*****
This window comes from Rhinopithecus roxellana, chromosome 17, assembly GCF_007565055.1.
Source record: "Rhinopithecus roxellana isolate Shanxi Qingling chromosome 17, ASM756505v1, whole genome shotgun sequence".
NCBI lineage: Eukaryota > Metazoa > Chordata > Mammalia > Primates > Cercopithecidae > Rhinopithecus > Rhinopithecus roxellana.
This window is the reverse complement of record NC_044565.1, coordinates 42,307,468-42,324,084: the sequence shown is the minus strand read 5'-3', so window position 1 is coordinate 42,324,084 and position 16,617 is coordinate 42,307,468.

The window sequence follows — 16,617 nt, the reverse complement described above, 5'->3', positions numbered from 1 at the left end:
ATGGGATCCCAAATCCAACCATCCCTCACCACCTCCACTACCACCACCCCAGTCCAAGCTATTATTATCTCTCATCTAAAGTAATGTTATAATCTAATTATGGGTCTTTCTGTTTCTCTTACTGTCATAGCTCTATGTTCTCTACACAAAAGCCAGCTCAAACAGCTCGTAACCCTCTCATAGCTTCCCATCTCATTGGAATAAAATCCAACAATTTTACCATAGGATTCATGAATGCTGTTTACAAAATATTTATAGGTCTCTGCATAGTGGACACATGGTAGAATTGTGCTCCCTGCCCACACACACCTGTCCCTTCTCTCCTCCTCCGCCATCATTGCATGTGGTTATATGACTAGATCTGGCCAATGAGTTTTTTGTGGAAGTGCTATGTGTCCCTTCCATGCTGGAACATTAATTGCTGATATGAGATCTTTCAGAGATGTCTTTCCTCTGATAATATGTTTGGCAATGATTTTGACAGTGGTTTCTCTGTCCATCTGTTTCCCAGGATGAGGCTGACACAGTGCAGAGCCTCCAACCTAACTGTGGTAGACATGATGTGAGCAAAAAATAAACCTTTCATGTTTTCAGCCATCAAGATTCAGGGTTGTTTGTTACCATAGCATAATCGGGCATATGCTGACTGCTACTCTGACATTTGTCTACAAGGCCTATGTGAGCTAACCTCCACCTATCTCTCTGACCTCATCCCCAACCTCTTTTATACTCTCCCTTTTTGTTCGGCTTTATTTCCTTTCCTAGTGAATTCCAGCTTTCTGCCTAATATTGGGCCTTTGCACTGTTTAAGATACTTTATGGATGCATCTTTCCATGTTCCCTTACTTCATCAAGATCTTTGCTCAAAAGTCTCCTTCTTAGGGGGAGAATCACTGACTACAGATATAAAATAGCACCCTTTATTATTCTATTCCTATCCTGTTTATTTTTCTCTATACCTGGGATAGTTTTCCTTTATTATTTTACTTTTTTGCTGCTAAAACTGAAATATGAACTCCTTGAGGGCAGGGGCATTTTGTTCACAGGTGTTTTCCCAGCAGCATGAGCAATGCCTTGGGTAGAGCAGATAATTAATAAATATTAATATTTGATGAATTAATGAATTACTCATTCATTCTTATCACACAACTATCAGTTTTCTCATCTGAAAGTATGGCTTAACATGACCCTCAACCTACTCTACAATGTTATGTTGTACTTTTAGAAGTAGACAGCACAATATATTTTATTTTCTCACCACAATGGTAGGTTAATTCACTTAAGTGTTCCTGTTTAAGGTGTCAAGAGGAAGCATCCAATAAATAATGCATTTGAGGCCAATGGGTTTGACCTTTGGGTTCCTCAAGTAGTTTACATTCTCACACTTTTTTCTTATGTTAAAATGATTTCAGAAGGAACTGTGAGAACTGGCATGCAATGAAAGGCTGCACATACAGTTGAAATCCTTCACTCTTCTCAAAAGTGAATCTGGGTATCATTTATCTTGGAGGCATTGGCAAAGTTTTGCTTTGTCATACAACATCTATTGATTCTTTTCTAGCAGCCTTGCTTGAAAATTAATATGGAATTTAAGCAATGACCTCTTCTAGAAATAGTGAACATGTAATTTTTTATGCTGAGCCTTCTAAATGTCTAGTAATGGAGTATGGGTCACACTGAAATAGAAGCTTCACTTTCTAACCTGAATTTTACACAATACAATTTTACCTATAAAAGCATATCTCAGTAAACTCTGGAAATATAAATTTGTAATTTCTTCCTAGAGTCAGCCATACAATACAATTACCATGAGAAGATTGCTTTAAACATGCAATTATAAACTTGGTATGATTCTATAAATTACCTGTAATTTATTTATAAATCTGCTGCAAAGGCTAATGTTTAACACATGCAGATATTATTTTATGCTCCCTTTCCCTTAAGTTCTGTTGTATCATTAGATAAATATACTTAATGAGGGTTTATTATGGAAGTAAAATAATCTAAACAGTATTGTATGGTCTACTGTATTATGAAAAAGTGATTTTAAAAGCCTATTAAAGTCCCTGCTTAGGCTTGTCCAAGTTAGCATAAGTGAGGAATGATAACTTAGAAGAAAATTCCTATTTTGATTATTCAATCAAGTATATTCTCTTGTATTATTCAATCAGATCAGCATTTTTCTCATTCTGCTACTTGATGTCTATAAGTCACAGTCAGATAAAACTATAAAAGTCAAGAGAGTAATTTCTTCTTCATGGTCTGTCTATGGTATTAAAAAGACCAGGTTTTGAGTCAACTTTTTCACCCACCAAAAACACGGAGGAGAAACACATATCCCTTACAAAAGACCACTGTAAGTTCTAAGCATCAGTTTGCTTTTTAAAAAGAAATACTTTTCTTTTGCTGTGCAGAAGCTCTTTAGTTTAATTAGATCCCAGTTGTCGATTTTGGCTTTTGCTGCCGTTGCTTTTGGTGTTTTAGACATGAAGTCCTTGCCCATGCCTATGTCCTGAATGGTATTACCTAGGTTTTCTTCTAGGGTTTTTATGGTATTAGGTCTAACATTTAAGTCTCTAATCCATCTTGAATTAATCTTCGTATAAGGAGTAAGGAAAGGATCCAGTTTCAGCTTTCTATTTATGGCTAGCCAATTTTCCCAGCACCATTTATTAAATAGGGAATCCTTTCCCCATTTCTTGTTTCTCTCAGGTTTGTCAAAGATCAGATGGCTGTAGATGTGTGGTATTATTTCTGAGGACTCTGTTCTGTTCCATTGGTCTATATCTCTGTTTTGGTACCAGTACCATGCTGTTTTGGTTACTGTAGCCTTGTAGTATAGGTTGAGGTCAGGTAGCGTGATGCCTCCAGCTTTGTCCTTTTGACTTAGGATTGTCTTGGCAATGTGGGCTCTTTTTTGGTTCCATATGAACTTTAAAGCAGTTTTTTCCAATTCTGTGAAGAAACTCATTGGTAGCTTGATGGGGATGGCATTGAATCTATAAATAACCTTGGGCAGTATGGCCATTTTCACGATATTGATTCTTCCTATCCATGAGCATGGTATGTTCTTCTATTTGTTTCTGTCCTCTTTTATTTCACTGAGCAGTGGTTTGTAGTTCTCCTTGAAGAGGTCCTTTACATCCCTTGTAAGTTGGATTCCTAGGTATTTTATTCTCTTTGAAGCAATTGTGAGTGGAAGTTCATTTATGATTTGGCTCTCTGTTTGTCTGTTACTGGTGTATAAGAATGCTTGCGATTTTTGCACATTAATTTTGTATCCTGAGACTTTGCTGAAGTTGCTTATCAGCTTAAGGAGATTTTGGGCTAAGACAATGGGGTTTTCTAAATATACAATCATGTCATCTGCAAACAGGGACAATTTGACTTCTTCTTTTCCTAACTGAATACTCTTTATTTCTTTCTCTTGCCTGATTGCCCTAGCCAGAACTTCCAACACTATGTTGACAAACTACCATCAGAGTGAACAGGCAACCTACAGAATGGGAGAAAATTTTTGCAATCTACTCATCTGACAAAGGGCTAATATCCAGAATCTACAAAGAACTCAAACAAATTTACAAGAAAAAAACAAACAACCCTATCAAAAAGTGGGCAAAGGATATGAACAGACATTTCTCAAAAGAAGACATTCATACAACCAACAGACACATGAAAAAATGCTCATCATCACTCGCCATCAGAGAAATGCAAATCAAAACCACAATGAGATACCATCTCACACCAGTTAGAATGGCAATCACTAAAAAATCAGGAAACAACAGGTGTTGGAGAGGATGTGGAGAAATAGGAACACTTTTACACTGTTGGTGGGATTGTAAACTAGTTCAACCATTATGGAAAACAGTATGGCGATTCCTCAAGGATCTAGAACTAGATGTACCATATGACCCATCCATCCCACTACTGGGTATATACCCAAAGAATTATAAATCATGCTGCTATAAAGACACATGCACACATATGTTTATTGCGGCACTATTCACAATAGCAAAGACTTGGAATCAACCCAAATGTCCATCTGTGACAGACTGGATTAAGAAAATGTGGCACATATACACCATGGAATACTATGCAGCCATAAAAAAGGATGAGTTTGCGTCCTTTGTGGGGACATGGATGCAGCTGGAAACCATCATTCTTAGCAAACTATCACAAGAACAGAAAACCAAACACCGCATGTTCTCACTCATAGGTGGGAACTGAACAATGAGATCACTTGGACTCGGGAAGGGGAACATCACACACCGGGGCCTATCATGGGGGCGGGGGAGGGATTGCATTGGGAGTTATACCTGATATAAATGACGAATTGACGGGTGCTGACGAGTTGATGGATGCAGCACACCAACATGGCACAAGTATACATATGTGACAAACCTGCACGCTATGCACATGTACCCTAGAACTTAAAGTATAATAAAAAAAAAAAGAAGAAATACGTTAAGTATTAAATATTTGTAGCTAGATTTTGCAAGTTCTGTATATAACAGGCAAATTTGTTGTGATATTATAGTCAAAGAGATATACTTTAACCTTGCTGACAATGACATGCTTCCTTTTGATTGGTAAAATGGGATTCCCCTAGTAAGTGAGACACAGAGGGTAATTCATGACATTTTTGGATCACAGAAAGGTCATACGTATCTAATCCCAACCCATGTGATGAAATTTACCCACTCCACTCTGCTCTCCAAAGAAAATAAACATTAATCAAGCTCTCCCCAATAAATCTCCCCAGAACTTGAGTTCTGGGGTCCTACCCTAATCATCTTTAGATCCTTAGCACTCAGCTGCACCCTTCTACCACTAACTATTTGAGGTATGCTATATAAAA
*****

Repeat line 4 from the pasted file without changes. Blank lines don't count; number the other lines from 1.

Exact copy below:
This window is the reverse complement of record NC_044565.1, coordinates 42,307,468-42,324,084: the sequence shown is the minus strand read 5'-3', so window position 1 is coordinate 42,324,084 and position 16,617 is coordinate 42,307,468.